It is hard to overstate the fatalism of the country that elected him and stands to do so again. By a gap of around 20 points, voters believe the US to be moving in the wrong direction. (The margin has been in the double digits for a decade now.) According to Pew, super-majorities expect it to become weaker in the world, less equal at home and more politically divided over the next 30 years.
Declinism is no longer just a trope of current affairs non-fiction. It is the national mood, and it predates Mr Trump. Of all the US founders, one of the least lionised, John Adams — to whom there is still no monument in Washington, for lack of donations — most reflects the contemporary spirit. The great sceptic always winced at the idea of inexorable progress, of America as celestially favoured among nations.
It follows that, if voters are resigned to the unimprovability of things, the performance of the president is neither here nor there. It is impossible to disillusion the never-illusioned.
None of this warrants the presumption of a second Trump term.
Various Democrats still outpoll him, if by tightening margins. An economic downturn before November would be hard (though not impossible) for him to survive. His way with an unforgettable jibe has failed him in the case of former vice-president Joe Biden, unless you think “Sleepy Joe” is a zinger for the ages.
Having shown voters who he is for three years, though, Mr Trump remains a contender.
That, even if he falls just short, accounts for the liberal anguish at the opening of a decade.

Check Your Optimism—China’s Slowdown Isn’t Over

Investors are starting 2020 in a sunny mood, but worrying signs from China could spoil the party for industrial shares

By Nathaniel Taplin

The doom and gloom of mid-2019 has been replaced with outright investor optimism.

A big reason: better news from both of the world’s two largest economies.

Before investors go shopping for shares, however, they should take a closer look at China.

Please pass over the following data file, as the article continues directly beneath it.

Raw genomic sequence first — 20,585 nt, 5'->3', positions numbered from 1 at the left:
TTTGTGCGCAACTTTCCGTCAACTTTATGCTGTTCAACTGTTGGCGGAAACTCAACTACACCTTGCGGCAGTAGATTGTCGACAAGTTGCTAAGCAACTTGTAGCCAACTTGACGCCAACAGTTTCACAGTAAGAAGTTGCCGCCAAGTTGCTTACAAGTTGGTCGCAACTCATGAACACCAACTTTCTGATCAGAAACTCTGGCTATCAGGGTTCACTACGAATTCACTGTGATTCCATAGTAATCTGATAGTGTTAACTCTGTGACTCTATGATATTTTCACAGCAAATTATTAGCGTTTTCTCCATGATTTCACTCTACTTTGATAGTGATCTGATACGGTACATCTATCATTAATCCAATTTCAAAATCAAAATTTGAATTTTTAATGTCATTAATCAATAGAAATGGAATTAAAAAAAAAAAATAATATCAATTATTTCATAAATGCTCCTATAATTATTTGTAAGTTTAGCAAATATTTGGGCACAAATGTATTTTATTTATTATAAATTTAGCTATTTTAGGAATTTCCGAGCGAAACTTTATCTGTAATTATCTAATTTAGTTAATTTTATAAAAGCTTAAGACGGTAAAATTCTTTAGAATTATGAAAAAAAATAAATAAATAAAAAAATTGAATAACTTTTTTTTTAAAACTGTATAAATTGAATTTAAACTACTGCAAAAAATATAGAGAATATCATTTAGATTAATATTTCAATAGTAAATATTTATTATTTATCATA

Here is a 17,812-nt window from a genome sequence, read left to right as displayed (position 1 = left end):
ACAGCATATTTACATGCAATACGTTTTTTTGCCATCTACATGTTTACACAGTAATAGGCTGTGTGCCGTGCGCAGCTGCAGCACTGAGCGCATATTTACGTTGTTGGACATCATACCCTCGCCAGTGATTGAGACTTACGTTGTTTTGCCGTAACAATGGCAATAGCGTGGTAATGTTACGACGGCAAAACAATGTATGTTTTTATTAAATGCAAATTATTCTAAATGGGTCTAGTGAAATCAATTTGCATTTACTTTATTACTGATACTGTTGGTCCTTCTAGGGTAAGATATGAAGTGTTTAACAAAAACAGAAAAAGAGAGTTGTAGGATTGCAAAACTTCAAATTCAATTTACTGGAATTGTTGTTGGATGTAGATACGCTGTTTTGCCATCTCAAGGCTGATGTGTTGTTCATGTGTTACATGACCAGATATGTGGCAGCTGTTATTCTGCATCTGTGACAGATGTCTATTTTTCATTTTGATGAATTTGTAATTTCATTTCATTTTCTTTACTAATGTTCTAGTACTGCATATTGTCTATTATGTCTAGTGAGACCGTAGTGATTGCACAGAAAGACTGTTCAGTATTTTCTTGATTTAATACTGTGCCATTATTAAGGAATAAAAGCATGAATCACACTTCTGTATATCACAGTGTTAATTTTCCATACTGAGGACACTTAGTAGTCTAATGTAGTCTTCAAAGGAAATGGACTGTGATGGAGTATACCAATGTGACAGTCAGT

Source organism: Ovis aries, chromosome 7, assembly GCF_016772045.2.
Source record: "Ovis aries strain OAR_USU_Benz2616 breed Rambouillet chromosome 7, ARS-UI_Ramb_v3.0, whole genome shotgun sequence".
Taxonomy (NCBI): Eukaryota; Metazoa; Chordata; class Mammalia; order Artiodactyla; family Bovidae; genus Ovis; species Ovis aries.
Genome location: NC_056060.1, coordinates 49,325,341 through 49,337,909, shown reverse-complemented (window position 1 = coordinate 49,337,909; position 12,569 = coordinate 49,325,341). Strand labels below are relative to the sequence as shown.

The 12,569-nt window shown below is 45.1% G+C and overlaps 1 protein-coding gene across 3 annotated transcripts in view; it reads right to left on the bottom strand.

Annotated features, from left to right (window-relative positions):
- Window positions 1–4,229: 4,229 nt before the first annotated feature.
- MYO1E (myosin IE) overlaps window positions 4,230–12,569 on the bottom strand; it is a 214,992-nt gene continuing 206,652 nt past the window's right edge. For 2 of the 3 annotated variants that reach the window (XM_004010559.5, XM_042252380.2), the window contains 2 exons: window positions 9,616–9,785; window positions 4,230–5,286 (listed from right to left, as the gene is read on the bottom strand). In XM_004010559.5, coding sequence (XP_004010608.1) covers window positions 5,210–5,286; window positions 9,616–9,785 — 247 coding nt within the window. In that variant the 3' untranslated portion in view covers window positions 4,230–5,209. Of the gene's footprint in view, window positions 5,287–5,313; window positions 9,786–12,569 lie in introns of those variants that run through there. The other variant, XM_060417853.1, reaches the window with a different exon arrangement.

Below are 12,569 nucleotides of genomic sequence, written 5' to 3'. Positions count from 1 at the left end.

The latest grounds for caution came Wednesday, as China’s central bank cut the amount of cash banks must hold in reserve, releasing an estimated 800 billion yuan ($115 billion) in funds for lending effective Jan. 6. Adjustments to reserve requirement ratios have been the central bank’s favored monetary tool to combat slowing growth since early 2018.

The move was widely expected following calls for additional support for the economy by Premier Li Keqiangin late December. It also partly reflects seasonal funding pressures: Cash demand in China always rises sharply at the end of the Western calendar year and ahead of the Lunar New Year holiday, which falls this year on Jan. 25.

A clerk counts yuan at a bank in Nantong, China. Photo: Xu jingbai/Imaginechina/Associated Press 

This year the seasonal liquidity crunch will be even worse than usual due to Beijing’s decision to allow local governments to issue some infrastructure bonds early, absorbing some bond-market capacity, rather than waiting until March when the annual budget is approved. Some important money-market rates, including the seven and 14-day repurchase agreement rates, moved up abruptly in mid-December.

But the reserve ratio cut also represents a tacit admission that things aren’t quite as rosy as some of the recent data seemed to indicate. While there is increasing evidence that China’s export machine is on the mend, other important parts of the economy are looking much weaker than they were six months ago.

China’s housing market is cooling rapidly, and construction activity with it. In December, China’s official construction purchasing managers index logged its weakest reading since early 2016.

The return on assets for indebted state industrial firms, concentrated in housing-dependent sectors such as steel, is also weakening. That makes keeping bond-market liquidity high—and thus state-enterprise refinancing costs low—even more urgent.

The reserve ratio cut will help accomplish this: If the central bank were only concerned with short-term holiday money-market conditions, it could address that through its daily open-market repurchase agreements or other short-term liquidity tools rather than the big blunt instrument of the reserve ratio.